Pavel Chigvincev Ural Ecological Union Ekaterinburg
Pavel Suluandziga Association of Aboriginal People of the North, Siberia and Far East Moscow
Pavel Vdovichenko Chernobyl regional public organization "Radimichi to the Children of Chernobyl" Chernobyl
Pavel Vdovichenko Regional Chernobyl NGO “Radimichi to the Children of Chernobyl” Bryansk region, Novozybkov, Komsomolskaya st., 29
Petr Chesnokov Public Health Department, Voronezh Medical Academy Voronezh
Petr Shelitsch National Association of Hydrogen Energy Moscow
Prohorova Lyudmila Petrozavodsk Public Chamber Petrozavodsk
Rafik Roganyan Regional public organization of cultural, social rehabilitation of the disabled "Invatur" Nizhniy Novgorod
Raisa lukutcova “Russian Red Cross” Krasnoyarsk region
Ramil Bulatov All-Russia NGO “Russian Ecological Center” Moscow
Renat Perelet Russian Academy of Science, Moscow
Rosa Baranova Stavropol NGO “Open House – Children Salvation”
Rose Denis NGO “Perspektiva” Moscow
Ruslan Badalov Chechen Committee of National Salvation Nazran
Saehat Negmatova Non-Profit Organization "Healthy Life Resources Promotion" Moscow
Sagit Djaksibaev Association of National and Cultural Unions, Tatarstan Republic Kasan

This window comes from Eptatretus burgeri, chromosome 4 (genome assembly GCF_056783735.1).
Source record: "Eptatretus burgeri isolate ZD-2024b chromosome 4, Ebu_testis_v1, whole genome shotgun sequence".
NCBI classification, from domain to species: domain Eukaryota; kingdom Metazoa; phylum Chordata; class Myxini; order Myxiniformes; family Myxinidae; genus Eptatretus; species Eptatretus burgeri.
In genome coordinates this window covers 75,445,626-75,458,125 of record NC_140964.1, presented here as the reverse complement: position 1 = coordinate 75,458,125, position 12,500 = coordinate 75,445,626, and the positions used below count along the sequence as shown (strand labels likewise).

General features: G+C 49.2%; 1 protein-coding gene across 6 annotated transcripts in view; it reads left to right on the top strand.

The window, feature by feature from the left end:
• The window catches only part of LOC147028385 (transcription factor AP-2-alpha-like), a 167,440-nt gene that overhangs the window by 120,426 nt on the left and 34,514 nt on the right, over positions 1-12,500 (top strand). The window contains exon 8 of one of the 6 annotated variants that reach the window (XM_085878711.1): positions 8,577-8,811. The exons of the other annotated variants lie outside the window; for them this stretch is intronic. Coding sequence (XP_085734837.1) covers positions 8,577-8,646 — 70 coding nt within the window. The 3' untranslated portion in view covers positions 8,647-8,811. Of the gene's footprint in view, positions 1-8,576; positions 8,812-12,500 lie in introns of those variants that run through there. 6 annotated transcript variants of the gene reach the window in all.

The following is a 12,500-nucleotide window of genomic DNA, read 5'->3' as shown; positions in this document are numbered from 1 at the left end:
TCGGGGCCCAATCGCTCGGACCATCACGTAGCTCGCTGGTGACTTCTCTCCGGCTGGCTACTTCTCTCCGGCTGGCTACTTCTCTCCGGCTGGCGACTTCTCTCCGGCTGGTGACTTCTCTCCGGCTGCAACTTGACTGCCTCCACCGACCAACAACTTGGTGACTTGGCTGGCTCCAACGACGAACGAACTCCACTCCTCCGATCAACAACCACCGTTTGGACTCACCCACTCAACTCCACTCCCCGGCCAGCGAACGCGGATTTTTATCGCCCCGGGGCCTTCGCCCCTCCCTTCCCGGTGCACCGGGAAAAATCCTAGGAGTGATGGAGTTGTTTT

Sergei Litovchenko Russian Managers Association Moscow
Sergey Borisov All-Russia civil organization of Small and Medium Business “Opora Rossii” (Support for Russia) Moscow
Sergey Chuyko Civil Committee for the prevention of flu pandemic Moscow
Sergey Frishman Tomsk Ecological Students Inspection Tomsk
Sergey Karabyshev International Fund of Technologies and Investments Moscow
Sergey Kharitich International Confederation of Free Trade Unions, Moscow Office Moscow
Sergey Koloskov Down Syndrome Society Moscow
Sergey Komkov All-Russian Fund of Education Moscow
Sergey Komkov All-Russia Foundation of Education Moscow
Sergey Krilov Managers Association Moscow
Sergey Kuraev вместо Козельцева Russian Regional Ecological center Moscow
Sergey Litovchenko Russian Managers Association Moscow